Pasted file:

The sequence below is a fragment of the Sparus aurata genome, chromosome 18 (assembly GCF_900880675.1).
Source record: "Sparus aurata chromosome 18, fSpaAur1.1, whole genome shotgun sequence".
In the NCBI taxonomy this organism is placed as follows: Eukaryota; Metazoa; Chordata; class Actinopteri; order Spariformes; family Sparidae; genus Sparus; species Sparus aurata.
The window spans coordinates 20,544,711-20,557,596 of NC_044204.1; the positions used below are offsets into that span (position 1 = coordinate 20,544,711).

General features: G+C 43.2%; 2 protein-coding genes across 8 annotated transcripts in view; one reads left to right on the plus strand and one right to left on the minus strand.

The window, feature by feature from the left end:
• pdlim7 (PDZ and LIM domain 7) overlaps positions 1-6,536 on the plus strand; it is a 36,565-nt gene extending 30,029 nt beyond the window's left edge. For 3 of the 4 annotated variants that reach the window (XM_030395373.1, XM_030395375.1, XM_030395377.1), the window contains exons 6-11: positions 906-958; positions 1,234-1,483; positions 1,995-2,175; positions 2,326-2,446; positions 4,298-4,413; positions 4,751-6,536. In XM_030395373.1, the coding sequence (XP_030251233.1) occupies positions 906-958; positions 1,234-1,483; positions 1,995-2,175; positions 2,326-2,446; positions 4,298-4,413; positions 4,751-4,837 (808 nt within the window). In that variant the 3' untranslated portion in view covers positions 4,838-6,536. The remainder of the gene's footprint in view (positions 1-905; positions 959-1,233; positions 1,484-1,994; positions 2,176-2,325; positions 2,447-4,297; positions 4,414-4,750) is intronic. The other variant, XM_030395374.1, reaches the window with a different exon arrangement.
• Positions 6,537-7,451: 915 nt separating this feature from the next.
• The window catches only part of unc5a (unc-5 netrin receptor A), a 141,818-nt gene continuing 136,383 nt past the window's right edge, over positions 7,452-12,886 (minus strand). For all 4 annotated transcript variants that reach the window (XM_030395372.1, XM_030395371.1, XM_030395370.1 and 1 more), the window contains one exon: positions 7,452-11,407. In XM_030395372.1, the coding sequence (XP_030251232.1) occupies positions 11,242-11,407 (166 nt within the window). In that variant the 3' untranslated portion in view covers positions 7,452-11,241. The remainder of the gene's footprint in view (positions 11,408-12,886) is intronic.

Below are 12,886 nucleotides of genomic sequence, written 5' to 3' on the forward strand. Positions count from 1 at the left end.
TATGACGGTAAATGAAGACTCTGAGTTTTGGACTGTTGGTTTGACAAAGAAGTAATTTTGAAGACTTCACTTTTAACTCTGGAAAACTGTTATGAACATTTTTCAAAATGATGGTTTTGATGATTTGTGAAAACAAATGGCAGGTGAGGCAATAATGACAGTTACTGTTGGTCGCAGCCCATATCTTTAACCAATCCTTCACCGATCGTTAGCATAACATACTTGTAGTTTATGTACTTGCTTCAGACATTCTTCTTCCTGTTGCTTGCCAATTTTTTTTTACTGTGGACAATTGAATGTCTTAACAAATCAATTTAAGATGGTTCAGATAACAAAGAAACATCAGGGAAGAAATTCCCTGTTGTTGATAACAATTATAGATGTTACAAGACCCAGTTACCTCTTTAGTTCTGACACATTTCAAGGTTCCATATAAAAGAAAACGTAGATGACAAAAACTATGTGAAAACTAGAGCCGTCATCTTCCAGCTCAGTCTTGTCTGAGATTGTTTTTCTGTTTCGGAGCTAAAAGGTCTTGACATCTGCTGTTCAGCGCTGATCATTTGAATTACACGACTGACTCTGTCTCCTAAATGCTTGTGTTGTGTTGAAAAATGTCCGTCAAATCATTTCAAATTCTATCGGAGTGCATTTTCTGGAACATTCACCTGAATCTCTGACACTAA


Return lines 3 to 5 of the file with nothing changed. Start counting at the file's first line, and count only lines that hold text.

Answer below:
In the NCBI taxonomy this organism is placed as follows: Eukaryota; Metazoa; Chordata; class Actinopteri; order Spariformes; family Sparidae; genus Sparus; species Sparus aurata.
The window spans coordinates 20,544,711-20,557,596 of NC_044204.1; the positions used below are offsets into that span (position 1 = coordinate 20,544,711).

General features: G+C 43.2%; 2 protein-coding genes across 8 annotated transcripts in view; one reads left to right on the plus strand and one right to left on the minus strand.